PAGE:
Recent statistics released by Joseph Rowntree Foundation show child poverty in the UK has fallen to 27 per cent, its lowest rate for almost 25 years. However Jasmina said, ‘That frankly is misleading, we are looking after more than 36,000 children, and the number is growing.’

I recalled what Dr. Seuss had said in How the Grinch stole Christmas: “Then the Grinch thought of something he hadn’t before!  What if Christmas, he thought, doesn’t come from a store? What if Christmas…perhaps…means a little bit more!”

With more than 30,000  children anxious about the holiday season, and a significant rise in people without a roof above their head, we could probably all afford to do a little bit more, either with our time or our money, to benefit those for whom Christmas offers no consolation from daily life.

Nobody said it would be easy – but not forgetting those most in need at Christmas time will mean more smiles on children’s faces all year round.

 

 

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The life and times of Ginger on St. Julian’s Road

After leaving my rented accommodation at St. Julian’s road, I realised I had more photographs of Ginger than that of Leo.

Now you will ask me who is Ginger?

He was the homeless cat (or at-least he tricked us into thinking so)  who developed a close bond with the residents of 4A, St. Julian’s Road.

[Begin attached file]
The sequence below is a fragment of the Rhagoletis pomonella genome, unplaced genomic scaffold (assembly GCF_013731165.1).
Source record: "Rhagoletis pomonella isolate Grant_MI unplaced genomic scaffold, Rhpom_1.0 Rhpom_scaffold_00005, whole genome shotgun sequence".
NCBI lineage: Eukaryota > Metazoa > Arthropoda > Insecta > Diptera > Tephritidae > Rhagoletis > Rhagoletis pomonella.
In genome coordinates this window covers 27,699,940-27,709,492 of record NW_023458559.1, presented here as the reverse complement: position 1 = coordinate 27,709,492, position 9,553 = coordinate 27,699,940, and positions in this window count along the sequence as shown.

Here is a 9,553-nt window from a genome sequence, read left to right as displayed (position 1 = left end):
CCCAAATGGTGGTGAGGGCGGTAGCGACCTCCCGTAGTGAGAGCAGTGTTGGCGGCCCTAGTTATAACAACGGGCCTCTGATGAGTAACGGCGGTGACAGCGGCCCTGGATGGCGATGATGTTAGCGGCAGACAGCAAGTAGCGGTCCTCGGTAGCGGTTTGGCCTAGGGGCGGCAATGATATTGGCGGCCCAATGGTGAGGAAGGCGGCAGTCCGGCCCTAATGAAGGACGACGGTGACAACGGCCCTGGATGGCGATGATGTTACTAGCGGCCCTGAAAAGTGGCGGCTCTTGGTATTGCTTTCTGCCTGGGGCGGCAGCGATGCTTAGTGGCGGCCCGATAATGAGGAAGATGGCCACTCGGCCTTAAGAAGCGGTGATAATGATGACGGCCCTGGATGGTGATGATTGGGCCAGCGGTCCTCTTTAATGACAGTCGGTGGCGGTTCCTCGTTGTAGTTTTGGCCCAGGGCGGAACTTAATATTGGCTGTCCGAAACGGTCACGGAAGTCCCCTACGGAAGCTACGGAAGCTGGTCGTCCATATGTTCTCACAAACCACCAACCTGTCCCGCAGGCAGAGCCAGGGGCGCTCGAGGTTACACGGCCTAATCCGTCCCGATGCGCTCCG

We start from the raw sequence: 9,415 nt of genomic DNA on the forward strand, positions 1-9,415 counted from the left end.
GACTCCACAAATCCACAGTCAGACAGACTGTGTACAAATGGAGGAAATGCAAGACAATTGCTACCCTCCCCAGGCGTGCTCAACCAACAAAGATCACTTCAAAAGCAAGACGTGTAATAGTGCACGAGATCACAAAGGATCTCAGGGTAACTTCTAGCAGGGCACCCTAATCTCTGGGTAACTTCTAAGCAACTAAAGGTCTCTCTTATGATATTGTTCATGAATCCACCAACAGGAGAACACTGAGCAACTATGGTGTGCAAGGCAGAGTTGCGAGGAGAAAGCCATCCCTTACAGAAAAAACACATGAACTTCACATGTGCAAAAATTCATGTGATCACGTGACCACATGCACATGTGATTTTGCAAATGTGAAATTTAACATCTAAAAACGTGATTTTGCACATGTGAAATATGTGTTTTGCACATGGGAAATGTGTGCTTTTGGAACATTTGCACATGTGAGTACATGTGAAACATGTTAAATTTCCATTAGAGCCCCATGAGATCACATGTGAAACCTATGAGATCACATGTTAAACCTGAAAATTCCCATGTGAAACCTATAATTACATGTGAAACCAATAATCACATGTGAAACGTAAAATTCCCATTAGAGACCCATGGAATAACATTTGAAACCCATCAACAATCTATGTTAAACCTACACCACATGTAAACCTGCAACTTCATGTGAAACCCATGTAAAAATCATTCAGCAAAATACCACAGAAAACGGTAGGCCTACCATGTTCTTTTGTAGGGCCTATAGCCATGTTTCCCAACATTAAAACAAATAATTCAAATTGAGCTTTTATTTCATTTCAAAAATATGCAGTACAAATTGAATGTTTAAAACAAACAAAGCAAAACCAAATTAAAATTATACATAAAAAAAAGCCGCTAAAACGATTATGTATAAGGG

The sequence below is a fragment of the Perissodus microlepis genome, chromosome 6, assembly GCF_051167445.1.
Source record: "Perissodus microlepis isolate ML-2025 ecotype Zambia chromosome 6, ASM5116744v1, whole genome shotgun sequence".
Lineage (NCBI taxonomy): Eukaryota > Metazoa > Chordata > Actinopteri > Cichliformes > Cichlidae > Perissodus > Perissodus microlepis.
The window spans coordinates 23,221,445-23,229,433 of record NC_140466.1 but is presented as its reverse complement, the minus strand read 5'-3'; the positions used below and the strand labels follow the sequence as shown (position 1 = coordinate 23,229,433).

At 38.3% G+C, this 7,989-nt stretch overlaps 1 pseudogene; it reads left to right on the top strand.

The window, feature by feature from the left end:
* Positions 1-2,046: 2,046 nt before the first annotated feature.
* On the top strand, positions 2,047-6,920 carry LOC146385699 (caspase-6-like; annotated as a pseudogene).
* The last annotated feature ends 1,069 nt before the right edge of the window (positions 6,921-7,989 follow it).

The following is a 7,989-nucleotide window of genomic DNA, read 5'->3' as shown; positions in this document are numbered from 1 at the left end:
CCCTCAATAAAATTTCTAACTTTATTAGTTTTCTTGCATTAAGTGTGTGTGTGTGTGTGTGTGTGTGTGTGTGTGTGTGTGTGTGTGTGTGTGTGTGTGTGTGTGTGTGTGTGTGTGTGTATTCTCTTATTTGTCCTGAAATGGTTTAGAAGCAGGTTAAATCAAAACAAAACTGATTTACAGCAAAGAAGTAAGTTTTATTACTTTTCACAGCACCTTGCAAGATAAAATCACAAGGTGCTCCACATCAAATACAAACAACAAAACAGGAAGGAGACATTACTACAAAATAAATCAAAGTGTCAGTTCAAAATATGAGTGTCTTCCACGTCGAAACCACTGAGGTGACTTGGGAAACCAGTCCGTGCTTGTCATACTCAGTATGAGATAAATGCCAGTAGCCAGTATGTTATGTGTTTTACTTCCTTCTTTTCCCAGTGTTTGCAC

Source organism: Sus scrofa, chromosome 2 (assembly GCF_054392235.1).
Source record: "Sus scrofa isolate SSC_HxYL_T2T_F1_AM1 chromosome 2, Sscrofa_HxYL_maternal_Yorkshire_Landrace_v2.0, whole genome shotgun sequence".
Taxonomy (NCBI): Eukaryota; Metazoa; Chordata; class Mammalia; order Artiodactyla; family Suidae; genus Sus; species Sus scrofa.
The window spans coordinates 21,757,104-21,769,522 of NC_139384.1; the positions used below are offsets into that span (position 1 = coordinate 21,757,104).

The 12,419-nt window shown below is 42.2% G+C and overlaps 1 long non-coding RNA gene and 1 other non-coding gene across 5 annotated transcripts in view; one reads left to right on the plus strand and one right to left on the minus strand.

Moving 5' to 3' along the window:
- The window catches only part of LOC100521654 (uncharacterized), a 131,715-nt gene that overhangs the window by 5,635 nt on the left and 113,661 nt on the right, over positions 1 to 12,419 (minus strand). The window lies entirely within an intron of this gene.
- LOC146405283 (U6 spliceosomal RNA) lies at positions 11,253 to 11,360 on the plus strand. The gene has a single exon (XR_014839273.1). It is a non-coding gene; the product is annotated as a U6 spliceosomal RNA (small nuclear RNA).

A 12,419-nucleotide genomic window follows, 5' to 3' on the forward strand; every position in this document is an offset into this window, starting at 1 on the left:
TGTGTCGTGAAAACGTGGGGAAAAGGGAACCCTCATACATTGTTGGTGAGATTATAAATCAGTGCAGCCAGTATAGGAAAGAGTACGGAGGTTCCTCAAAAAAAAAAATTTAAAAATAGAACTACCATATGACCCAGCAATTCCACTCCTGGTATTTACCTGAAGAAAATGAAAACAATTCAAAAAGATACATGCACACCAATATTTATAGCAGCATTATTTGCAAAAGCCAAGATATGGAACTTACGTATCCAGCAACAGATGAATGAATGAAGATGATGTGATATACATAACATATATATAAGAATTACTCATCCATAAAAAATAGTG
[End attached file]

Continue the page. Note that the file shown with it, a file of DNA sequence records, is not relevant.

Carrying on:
During my six months on St. Julian’s Road, Ginger kept us surprised, intrigued, entertained and at worst … hungry. If you read below, you will understand why :

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Persuasive – He knew how to pull his best face to get you to part with food and milk. This didn’t happen once but several times a day.

Creative – Ginger had unusual ways of surprising you. I was often left wondering what’s going to be his next approach. It was hard to gauge how and when he arrived. He used a different expression to show his preference for ‘milk’ or ‘fish’.

Persistent: Despite efforts to try to ask him to leave, he was persistent.  He had an unusual knack for getting what he wanted. I can almost assure you 9 out of 10 times he didn’t return home hungry.

Independent: You would find Ginger walking the streets of St. Julian’s Road at any-time – day or night.  Winter, spring summer or autumn – he was there bright and early  at dawn or intrepidly walking the streets at dark. He drank his milk and vanished.

Focused: Unlike most cats, he preferred mortadella halal chicken salami, smoked mackerel, salmon and fresh milk. And if it was cat food, he wouldn’t budge. We called this high maintenance, nonetheless he couldn’t care.

Call it Quits: Nobody knew how to relax better than ginger. On a sunny day it wasn’t unusual to find ginger sunbathing among the wild-flowers,  near the fountain or the garden table in our veranda.

Personality:  In a period of six months, we developed a relationship that would probably be best described as that of a kindred spirit. In my absence, my flatmates would inform me of his visit.  And likewise, I would miss him if I didn’t see him for too long.

Friendly: He developed a close bond with many of the housemates, its little wonder why everyone missed him. He was quick to win over people.

Allies and enemies: I thought foxes and cats were the enemy, not until I found ginger and the fox having an amicable conversation in the garden one day. And, incongruous, as it might seem,  after a long conversation, he jumped onto the fox’s back, over the garden wall and he was gone. I was often intrigued.

I never quite understood Ginger, may be that’s why we all loved him.